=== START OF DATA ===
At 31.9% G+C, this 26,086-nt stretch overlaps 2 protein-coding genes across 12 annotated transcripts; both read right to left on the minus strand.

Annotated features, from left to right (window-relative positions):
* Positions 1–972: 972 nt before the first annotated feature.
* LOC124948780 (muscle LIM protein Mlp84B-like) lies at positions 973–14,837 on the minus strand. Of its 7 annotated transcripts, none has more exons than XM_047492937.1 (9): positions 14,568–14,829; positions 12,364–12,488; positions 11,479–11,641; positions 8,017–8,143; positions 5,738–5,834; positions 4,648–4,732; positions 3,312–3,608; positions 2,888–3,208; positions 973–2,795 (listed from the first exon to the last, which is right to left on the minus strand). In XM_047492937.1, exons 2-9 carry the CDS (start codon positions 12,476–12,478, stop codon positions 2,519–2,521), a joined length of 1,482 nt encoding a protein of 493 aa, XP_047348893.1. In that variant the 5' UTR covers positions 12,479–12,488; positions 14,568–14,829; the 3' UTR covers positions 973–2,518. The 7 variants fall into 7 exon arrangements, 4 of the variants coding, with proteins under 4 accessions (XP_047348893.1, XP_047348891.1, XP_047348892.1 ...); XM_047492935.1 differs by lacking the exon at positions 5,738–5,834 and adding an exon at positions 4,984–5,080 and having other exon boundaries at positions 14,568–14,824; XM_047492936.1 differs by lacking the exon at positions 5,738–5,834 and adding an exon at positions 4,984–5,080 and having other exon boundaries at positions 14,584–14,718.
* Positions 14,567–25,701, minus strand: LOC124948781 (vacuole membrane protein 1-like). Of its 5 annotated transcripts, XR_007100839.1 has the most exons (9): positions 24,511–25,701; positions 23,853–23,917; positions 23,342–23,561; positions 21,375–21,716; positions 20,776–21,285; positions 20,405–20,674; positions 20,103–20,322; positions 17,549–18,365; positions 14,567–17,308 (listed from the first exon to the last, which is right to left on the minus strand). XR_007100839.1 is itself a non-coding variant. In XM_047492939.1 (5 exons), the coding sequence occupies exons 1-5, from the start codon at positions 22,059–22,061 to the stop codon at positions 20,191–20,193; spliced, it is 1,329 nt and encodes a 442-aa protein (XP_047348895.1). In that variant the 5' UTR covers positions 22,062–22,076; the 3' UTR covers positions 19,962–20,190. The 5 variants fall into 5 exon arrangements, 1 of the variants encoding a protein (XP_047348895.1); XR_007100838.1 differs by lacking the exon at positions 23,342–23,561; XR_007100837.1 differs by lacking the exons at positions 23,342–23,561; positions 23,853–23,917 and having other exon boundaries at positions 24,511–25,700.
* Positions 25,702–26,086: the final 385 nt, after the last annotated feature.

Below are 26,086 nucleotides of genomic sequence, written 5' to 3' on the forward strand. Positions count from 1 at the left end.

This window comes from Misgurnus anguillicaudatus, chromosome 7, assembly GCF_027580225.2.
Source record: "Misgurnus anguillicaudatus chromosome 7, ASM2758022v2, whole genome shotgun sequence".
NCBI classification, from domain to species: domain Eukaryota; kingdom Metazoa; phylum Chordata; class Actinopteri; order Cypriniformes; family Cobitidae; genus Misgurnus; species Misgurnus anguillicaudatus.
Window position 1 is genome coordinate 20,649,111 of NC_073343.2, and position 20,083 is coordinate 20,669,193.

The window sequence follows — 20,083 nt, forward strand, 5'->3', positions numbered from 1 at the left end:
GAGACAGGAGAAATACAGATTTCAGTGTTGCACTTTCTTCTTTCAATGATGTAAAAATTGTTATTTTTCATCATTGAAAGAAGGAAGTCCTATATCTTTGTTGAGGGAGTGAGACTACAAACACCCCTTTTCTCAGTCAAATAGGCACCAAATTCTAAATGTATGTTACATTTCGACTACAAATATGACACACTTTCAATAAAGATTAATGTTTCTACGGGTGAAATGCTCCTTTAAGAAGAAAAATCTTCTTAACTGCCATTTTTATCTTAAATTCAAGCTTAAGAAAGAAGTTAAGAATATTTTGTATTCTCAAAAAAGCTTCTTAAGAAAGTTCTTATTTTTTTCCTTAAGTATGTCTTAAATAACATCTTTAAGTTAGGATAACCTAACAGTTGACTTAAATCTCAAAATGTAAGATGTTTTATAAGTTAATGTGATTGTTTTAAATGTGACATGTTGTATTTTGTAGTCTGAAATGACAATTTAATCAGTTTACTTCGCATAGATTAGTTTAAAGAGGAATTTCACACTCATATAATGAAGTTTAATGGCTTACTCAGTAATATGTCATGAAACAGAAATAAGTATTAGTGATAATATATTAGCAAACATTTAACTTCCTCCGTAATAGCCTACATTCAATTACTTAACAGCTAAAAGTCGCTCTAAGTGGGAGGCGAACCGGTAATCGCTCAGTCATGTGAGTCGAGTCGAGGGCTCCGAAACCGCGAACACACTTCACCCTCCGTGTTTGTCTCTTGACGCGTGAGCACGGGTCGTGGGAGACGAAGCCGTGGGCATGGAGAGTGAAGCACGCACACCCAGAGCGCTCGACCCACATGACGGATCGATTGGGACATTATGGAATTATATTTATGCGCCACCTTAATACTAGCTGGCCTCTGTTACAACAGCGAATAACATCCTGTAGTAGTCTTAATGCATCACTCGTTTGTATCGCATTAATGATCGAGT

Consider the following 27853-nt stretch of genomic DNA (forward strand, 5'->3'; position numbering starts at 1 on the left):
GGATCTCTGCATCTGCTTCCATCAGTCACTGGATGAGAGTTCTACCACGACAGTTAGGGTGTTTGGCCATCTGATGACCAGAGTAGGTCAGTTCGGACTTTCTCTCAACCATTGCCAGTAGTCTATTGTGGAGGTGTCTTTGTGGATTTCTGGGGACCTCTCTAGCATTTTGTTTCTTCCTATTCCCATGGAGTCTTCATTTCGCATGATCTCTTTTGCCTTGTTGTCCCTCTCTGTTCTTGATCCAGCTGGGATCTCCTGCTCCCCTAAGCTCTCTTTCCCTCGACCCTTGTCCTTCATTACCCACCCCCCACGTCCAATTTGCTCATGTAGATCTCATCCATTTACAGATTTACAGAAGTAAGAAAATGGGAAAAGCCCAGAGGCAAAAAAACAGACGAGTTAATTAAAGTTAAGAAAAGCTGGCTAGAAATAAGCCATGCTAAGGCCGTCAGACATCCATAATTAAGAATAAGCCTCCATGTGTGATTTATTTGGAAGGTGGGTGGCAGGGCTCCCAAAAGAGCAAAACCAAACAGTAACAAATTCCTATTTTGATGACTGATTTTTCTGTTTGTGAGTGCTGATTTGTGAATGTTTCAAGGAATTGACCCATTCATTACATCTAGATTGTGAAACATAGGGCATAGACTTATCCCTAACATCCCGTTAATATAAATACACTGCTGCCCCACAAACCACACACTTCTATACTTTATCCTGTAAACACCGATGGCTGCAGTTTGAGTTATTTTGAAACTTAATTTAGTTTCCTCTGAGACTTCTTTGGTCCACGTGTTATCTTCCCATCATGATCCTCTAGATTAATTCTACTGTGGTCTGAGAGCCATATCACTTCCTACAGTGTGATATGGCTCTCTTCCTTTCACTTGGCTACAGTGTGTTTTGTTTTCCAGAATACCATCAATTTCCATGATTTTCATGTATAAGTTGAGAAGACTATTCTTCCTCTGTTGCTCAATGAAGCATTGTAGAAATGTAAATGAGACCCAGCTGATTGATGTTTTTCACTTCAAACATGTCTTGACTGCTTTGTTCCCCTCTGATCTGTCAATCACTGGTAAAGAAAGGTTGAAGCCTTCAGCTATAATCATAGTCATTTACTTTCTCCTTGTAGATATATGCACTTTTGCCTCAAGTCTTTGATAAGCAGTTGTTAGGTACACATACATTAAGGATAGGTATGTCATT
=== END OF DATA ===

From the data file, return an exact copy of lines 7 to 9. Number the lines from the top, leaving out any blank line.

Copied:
Below are 26,086 nucleotides of genomic sequence, written 5' to 3' on the forward strand. Positions count from 1 at the left end.

This window comes from Misgurnus anguillicaudatus, chromosome 7, assembly GCF_027580225.2.
Source record: "Misgurnus anguillicaudatus chromosome 7, ASM2758022v2, whole genome shotgun sequence".